We made our way through the densely packed Nakano and found some respite in a quiet cafe tucked away in a corner of the mall that’s owned by Superflat artist Takashi Murakami. Cory pointed out that “…he’s there semi-frequently whenever he’s in Tokyo. It’s funny ‘cause he always looks really strung out.”

Do you make toys full time?

All I do is toy making. As soon as I realized it was a possibility to live here- I started a company here and that’s how I sustain my visa. I do toy production, I do toy painting, I might as well include every single step so everything I do can technically be considered work. Every single thing I do is related to toys one way or another.

Was it difficult getting that set up?

It was kind of a pain in the beginning because I didn’t know how to do it, but then I ended up encountering a super super knowledgeable lawyer that set up stuff for it. I wanted to make sure I didn’t have to get another job or was required to work another job to maintain a visa. So every single toy thing I do is technically considered work. I can also write off on, and pay taxes on and report on all that stuff as a business. Now picking up stuff isn’t just a side thing or a hobby, it’s a business. It’s this big conglomerate toy thing of a one person organization.

After climbing a few stairs and passing through a few halls we came to a shop full of shelves lined with hundreds of small, unpainted, rubber figures known as keshi. These toys were a cultural touchstone for Japanese children in the 70s and 80s and even were imported to the US as M.U.S.C.L.E and Monster in My Pocket toys.

This used to be a little store that sold Kinnikuman goods. You know Keshi figures? They have on display some Wonder Fest ones people have done for video games. There’s a guy making a series of killer chibis from movies. He did Texas Chainsaw Massacre but did it in the Bikkuriman art style.  

Cory gestured to a rack lined with square stickers, a tad larger than a postage stamp, with colorful depictions of gods and monsters.

People online say that Bikkuriman was the first instance of a rarity based variant collection thing in common collection history. Bikkuriman had these disgusting cookies and they come with these little stickers of a character, and the character is usually a reference to things in Japanese culture, or monsters, or bizarre original creations. And they had different levels, like Angel Seals, Devil Seals, God Seals, and they would be shiny or not shiny depending on the rarity or level of those seals. And over time certain variants of those now are like thousands of dollars for one sticker.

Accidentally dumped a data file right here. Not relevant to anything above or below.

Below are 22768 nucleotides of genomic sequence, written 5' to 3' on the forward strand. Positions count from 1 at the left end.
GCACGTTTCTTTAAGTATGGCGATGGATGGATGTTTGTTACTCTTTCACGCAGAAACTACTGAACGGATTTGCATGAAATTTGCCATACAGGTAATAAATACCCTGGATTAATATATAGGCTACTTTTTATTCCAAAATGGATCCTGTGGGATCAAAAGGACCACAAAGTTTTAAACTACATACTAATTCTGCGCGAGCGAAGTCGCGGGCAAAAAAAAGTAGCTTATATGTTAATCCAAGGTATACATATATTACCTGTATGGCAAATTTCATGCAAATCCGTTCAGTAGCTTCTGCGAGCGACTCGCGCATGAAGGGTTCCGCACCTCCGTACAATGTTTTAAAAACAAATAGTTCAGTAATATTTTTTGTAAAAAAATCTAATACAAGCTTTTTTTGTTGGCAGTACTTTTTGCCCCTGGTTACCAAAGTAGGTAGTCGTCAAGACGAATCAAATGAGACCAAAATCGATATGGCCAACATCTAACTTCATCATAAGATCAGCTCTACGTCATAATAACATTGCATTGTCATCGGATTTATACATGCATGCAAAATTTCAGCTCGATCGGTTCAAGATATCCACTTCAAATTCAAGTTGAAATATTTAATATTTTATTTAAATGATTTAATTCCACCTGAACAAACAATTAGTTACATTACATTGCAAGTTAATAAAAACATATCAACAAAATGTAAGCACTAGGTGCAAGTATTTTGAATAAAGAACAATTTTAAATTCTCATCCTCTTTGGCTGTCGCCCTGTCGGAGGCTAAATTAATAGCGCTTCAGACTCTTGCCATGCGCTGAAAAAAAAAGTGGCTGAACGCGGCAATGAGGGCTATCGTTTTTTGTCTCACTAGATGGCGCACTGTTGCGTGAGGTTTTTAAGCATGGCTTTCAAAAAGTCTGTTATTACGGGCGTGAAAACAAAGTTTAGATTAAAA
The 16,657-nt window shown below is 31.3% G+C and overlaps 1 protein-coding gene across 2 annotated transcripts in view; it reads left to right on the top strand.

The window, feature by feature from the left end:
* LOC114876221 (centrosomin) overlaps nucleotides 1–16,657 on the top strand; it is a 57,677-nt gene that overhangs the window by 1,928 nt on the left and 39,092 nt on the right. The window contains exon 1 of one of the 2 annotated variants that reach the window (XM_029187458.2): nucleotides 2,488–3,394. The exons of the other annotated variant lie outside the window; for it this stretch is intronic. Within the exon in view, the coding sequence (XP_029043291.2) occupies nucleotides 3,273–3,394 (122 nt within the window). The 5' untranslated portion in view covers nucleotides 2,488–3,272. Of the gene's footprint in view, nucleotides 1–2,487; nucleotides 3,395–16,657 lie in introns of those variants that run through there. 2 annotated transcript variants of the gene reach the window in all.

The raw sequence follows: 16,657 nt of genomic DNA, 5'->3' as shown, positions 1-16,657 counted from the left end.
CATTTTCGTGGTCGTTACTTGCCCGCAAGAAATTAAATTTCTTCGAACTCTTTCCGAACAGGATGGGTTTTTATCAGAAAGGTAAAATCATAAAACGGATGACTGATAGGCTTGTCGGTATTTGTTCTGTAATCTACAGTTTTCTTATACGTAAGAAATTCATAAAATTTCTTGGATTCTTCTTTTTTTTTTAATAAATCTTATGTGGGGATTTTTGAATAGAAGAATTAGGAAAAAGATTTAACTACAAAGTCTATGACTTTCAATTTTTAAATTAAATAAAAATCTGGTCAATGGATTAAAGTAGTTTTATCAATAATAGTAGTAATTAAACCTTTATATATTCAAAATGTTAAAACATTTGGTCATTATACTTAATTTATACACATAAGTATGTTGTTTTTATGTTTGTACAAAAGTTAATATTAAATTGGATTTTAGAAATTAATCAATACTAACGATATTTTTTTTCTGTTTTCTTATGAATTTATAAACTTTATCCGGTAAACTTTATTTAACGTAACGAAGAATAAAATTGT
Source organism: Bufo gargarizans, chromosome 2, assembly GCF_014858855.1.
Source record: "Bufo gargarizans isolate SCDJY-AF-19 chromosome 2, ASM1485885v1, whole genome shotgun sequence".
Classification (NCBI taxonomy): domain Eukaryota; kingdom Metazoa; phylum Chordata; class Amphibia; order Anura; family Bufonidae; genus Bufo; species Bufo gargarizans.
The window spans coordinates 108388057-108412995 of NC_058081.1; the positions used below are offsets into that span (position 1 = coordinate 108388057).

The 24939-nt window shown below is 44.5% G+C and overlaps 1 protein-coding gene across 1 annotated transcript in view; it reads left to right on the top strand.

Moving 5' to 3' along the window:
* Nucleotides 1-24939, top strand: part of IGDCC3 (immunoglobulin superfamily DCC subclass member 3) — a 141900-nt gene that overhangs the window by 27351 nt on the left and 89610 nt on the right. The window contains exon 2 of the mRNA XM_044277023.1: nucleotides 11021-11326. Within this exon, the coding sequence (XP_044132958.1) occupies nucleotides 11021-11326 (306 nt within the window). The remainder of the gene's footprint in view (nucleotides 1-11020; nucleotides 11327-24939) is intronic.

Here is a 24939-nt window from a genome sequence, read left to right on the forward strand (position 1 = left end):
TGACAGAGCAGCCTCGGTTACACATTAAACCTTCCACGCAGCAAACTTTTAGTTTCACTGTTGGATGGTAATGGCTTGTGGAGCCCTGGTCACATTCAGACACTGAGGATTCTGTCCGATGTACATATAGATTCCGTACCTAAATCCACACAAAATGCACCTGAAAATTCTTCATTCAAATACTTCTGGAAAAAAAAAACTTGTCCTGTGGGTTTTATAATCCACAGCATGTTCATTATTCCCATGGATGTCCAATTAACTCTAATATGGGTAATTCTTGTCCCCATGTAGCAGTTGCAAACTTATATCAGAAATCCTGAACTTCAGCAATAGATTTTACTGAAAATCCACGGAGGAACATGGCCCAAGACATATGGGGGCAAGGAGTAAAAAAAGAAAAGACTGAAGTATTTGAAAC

What are your stylistic influences? Where do the ideas for what you sculpt come from?

Old video games. My favorite artist is Sun Guts, he’s the leading yokai figure designer. I continue to make a lot of yokai themed ones, but cutesy yokai. His art style and a lot of his figures are based on the Gegege no Kitaro franchise. I’m a big fan of Neclos Fortress, which is like a series of keshi figures and I like how they look like old school RPG monsters, like something you’d seen in a sprite era RPG like Faxanadu or Lufia. I’m just trying to convey those types of strange monsters in sofubi, which is difficult, but it’s fun when you get it done because people kind of recognize it.

We left Nakano Broadway and explored the labyrinthine side streets surrounding the mall. Hairdressers, cheap restaurants, stray cats, and liquor stores packed tightly together. Cory directed me towards World Kaikan, a dilapidated former hotel, now home to a few odd establishments and a host of urban legends. A dive bar run by a Buddhist monk, a karaoke joint that caters to fujoshi, and a Jojo’s Bizarre Adventure themed pub are some of the businesses tucked away in the garish mustard-yellow building surrounded bikes, garbage, and discarded vending machines. A perfectly suitable place for Cory’s monstrous creations to inhabit.


It’s supposed to be a melon pan krakken, like the mythological octopus monster, but it’s melon bread. It’s super cute and I made it on a whim. I had wax pulls of a melon pan that I made a Metroid out of. I just hacked an eye hole and hacked a little body and put a beak on it and it came out super good looking.